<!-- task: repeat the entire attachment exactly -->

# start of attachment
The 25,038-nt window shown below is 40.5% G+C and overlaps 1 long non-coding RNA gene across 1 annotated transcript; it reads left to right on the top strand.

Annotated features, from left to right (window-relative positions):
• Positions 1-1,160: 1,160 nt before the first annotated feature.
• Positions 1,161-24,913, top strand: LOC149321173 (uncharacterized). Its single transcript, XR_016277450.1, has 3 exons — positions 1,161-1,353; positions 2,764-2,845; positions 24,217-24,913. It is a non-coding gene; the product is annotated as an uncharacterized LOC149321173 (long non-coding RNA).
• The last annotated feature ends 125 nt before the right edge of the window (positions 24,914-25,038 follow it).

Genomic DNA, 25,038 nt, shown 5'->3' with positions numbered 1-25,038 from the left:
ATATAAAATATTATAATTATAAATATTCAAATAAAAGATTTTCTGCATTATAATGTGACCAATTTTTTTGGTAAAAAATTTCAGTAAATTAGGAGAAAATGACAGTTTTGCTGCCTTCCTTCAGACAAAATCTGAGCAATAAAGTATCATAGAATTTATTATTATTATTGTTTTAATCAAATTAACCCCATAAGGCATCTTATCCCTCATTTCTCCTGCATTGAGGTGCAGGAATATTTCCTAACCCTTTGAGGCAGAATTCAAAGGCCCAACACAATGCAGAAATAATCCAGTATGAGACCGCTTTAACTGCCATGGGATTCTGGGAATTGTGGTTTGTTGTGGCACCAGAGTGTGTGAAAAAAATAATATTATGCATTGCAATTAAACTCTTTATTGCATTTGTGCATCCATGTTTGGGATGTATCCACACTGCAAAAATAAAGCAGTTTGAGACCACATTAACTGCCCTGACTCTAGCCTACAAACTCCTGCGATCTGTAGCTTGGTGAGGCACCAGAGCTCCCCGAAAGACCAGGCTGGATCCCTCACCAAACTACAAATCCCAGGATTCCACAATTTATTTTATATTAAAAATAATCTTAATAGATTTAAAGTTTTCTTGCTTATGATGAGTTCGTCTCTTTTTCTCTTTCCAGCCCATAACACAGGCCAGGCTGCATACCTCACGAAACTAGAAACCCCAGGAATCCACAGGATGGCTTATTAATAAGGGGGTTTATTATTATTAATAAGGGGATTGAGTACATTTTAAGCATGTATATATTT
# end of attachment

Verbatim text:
The 25,038-nt window shown below is 40.5% G+C and overlaps 1 long non-coding RNA gene across 1 annotated transcript; it reads left to right on the top strand.

Annotated features, from left to right (window-relative positions):
• Positions 1-1,160: 1,160 nt before the first annotated feature.
• Positions 1,161-24,913, top strand: LOC149321173 (uncharacterized). Its single transcript, XR_016277450.1, has 3 exons — positions 1,161-1,353; positions 2,764-2,845; positions 24,217-24,913. It is a non-coding gene; the product is annotated as an uncharacterized LOC149321173 (long non-coding RNA).
• The last annotated feature ends 125 nt before the right edge of the window (positions 24,914-25,038 follow it).

Genomic DNA, 25,038 nt, shown 5'->3' with positions numbered 1-25,038 from the left:
ATATAAAATATTATAATTATAAATATTCAAATAAAAGATTTTCTGCATTATAATGTGACCAATTTTTTTGGTAAAAAATTTCAGTAAATTAGGAGAAAATGACAGTTTTGCTGCCTTCCTTCAGACAAAATCTGAGCAATAAAGTATCATAGAATTTATTATTATTATTGTTTTAATCAAATTAACCCCATAAGGCATCTTATCCCTCATTTCTCCTGCATTGAGGTGCAGGAATATTTCCTAACCCTTTGAGGCAGAATTCAAAGGCCCAACACAATGCAGAAATAATCCAGTATGAGACCGCTTTAACTGCCATGGGATTCTGGGAATTGTGGTTTGTTGTGGCACCAGAGTGTGTGAAAAAAATAATATTATGCATTGCAATTAAACTCTTTATTGCATTTGTGCATCCATGTTTGGGATGTATCCACACTGCAAAAATAAAGCAGTTTGAGACCACATTAACTGCCCTGACTCTAGCCTACAAACTCCTGCGATCTGTAGCTTGGTGAGGCACCAGAGCTCCCCGAAAGACCAGGCTGGATCCCTCACCAAACTACAAATCCCAGGATTCCACAATTTATTTTATATTAAAAATAATCTTAATAGATTTAAAGTTTTCTTGCTTATGATGAGTTCGTCTCTTTTTCTCTTTCCAGCCCATAACACAGGCCAGGCTGCATACCTCACGAAACTAGAAACCCCAGGAATCCACAGGATGGCTTATTAATAAGGGGGTTTATTATTATTAATAAGGGGATTGAGTACATTTTAAGCATGTATATATTT